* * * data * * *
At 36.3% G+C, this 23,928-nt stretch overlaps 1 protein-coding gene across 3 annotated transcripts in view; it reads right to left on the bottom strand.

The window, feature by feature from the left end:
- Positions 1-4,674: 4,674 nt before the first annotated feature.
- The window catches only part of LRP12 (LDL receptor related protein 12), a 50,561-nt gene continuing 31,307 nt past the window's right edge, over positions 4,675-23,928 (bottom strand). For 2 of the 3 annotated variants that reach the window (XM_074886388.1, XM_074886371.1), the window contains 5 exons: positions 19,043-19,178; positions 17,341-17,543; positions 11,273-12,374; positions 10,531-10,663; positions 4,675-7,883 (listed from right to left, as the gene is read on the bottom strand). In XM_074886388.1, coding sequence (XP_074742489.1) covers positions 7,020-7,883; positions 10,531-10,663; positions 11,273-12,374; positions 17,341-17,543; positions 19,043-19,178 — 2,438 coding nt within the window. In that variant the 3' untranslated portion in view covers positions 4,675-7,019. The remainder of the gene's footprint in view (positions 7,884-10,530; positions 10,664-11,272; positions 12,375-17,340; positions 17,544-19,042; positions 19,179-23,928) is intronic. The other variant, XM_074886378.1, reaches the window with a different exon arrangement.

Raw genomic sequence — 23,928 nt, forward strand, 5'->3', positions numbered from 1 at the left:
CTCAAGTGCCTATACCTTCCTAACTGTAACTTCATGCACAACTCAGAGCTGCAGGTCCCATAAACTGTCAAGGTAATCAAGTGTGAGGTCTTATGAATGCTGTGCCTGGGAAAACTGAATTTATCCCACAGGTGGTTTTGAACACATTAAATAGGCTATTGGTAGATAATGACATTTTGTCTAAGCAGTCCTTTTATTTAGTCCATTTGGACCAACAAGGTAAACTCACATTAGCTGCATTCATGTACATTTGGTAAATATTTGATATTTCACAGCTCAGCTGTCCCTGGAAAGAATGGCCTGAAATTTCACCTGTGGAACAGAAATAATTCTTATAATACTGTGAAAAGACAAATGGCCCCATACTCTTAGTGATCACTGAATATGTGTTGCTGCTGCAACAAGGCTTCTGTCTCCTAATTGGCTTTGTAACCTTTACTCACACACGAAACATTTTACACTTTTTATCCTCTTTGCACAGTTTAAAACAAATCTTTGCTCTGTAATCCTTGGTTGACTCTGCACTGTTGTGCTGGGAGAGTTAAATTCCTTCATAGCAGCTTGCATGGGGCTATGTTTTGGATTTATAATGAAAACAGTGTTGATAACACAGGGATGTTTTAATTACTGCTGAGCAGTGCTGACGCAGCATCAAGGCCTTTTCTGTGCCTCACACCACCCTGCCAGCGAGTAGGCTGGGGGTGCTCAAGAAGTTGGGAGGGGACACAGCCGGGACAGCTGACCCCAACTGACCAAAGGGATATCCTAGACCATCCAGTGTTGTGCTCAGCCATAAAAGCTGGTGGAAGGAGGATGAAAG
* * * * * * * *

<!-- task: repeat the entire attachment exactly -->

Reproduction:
At 36.3% G+C, this 23,928-nt stretch overlaps 1 protein-coding gene across 3 annotated transcripts in view; it reads right to left on the bottom strand.

The window, feature by feature from the left end:
- Positions 1-4,674: 4,674 nt before the first annotated feature.
- The window catches only part of LRP12 (LDL receptor related protein 12), a 50,561-nt gene continuing 31,307 nt past the window's right edge, over positions 4,675-23,928 (bottom strand). For 2 of the 3 annotated variants that reach the window (XM_074886388.1, XM_074886371.1), the window contains 5 exons: positions 19,043-19,178; positions 17,341-17,543; positions 11,273-12,374; positions 10,531-10,663; positions 4,675-7,883 (listed from right to left, as the gene is read on the bottom strand). In XM_074886388.1, coding sequence (XP_074742489.1) covers positions 7,020-7,883; positions 10,531-10,663; positions 11,273-12,374; positions 17,341-17,543; positions 19,043-19,178 — 2,438 coding nt within the window. In that variant the 3' untranslated portion in view covers positions 4,675-7,019. The remainder of the gene's footprint in view (positions 7,884-10,530; positions 10,664-11,272; positions 12,375-17,340; positions 17,544-19,042; positions 19,179-23,928) is intronic. The other variant, XM_074886378.1, reaches the window with a different exon arrangement.

Raw genomic sequence — 23,928 nt, forward strand, 5'->3', positions numbered from 1 at the left:
CTCAAGTGCCTATACCTTCCTAACTGTAACTTCATGCACAACTCAGAGCTGCAGGTCCCATAAACTGTCAAGGTAATCAAGTGTGAGGTCTTATGAATGCTGTGCCTGGGAAAACTGAATTTATCCCACAGGTGGTTTTGAACACATTAAATAGGCTATTGGTAGATAATGACATTTTGTCTAAGCAGTCCTTTTATTTAGTCCATTTGGACCAACAAGGTAAACTCACATTAGCTGCATTCATGTACATTTGGTAAATATTTGATATTTCACAGCTCAGCTGTCCCTGGAAAGAATGGCCTGAAATTTCACCTGTGGAACAGAAATAATTCTTATAATACTGTGAAAAGACAAATGGCCCCATACTCTTAGTGATCACTGAATATGTGTTGCTGCTGCAACAAGGCTTCTGTCTCCTAATTGGCTTTGTAACCTTTACTCACACACGAAACATTTTACACTTTTTATCCTCTTTGCACAGTTTAAAACAAATCTTTGCTCTGTAATCCTTGGTTGACTCTGCACTGTTGTGCTGGGAGAGTTAAATTCCTTCATAGCAGCTTGCATGGGGCTATGTTTTGGATTTATAATGAAAACAGTGTTGATAACACAGGGATGTTTTAATTACTGCTGAGCAGTGCTGACGCAGCATCAAGGCCTTTTCTGTGCCTCACACCACCCTGCCAGCGAGTAGGCTGGGGGTGCTCAAGAAGTTGGGAGGGGACACAGCCGGGACAGCTGACCCCAACTGACCAAAGGGATATCCTAGACCATCCAGTGTTGTGCTCAGCCATAAAAGCTGGTGGAAGGAGGATGAAAG